Second Life Player Retention Week 32

This is a long article. I think it may shape your thinking about Second Life™ and change how you deal with events in SL. So, I hope you read it and consider the concepts. Because while everyone has their ideas about Second Life™, ranging from; what it is to what it will become, what the Lab is thinking, planning, and doing… some basic paradigms have changed and few seem to have noticed.

The Inspiring Orientation – Learn to Fly

One area of thinking about Second Life important to a considerable number of users is what will retain more visitors, converting them to long term users, residents if you will. If you take a simplistic approach to things an answer and/or solution to player retention problems is likely to elude you forever, as humans as a whole are anything but simplistic.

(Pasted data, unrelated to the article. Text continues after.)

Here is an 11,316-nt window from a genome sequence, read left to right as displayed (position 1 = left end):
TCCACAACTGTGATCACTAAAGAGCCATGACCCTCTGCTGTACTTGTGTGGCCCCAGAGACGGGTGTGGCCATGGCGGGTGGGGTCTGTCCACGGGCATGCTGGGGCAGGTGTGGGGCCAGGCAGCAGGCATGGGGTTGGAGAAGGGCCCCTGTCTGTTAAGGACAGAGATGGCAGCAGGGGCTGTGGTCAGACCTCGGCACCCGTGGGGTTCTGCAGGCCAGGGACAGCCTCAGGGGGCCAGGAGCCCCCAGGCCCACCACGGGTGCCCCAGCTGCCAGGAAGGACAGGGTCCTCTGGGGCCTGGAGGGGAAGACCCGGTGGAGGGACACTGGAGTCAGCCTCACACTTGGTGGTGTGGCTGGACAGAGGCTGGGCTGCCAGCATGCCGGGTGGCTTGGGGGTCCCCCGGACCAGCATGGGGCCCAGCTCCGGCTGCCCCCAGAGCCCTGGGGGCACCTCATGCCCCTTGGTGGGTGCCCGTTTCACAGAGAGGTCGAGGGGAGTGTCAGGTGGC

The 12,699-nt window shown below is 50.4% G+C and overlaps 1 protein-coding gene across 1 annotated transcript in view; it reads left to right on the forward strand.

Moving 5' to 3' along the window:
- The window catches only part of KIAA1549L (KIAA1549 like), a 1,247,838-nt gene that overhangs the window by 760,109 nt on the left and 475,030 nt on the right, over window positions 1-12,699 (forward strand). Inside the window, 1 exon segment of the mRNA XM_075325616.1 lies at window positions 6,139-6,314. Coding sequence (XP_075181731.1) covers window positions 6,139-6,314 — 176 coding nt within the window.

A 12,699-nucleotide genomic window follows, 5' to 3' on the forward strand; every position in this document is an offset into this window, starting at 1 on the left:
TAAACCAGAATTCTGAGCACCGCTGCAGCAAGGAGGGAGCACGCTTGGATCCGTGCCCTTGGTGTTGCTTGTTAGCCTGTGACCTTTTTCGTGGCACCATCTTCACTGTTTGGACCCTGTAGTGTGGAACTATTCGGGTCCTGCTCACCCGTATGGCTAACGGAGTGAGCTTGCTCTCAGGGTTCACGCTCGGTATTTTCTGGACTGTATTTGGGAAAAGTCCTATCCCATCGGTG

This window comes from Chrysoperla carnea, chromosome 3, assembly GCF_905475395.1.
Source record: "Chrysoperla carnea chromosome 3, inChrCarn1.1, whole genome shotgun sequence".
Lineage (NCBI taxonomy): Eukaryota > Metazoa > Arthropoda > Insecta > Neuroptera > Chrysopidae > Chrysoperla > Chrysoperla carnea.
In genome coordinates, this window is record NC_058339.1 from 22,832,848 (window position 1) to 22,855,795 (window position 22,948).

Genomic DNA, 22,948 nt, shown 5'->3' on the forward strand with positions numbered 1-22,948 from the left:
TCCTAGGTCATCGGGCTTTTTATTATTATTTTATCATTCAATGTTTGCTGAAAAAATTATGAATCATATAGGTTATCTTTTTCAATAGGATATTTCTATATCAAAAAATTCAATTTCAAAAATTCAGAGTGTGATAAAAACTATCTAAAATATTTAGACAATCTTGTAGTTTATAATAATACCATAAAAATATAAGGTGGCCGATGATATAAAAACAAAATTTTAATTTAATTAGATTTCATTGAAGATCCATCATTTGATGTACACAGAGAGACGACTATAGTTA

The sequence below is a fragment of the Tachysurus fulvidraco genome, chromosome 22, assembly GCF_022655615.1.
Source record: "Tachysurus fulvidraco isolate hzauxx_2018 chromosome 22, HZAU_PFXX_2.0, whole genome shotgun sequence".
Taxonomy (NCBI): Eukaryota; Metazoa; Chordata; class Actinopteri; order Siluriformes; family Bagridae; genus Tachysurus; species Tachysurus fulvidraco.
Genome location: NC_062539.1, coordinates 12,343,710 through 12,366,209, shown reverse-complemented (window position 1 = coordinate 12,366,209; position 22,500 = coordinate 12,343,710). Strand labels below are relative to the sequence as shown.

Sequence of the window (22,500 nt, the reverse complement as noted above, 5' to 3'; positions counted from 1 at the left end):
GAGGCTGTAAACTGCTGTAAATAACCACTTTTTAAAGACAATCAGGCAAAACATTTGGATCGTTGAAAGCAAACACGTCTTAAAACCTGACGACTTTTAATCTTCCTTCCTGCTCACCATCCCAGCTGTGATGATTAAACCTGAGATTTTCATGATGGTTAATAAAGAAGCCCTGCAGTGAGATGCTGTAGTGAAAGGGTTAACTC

When it comes to ‘company’ direction we have been able to listen to a SLCC (SL Community Conference) speech by the CEO and know something about the direction the Lab’s management was taking. It looks like that is not going to happen this year. We may get some announcement this month to take the place of SLCC, but I would not count on it. Now it looks like more and more of the activity in and planning for SL is moving into the hands of SL users. So, what the community is thinking is more important and where we will likely have to look more often to see what is next.

Player Retention

From the thread, If You Were a Linden, over on SLUniverse, we know that top management is still interested in how to improve player retention. I suspect it is a primary concern of management. If we read Darrius Gothly’s: Social Community, Human Beings and the Internet, which is about SL, we get ideas about how ‘community’ is the hope for SL and better player retention. I’ll get to my own thoughts on that later.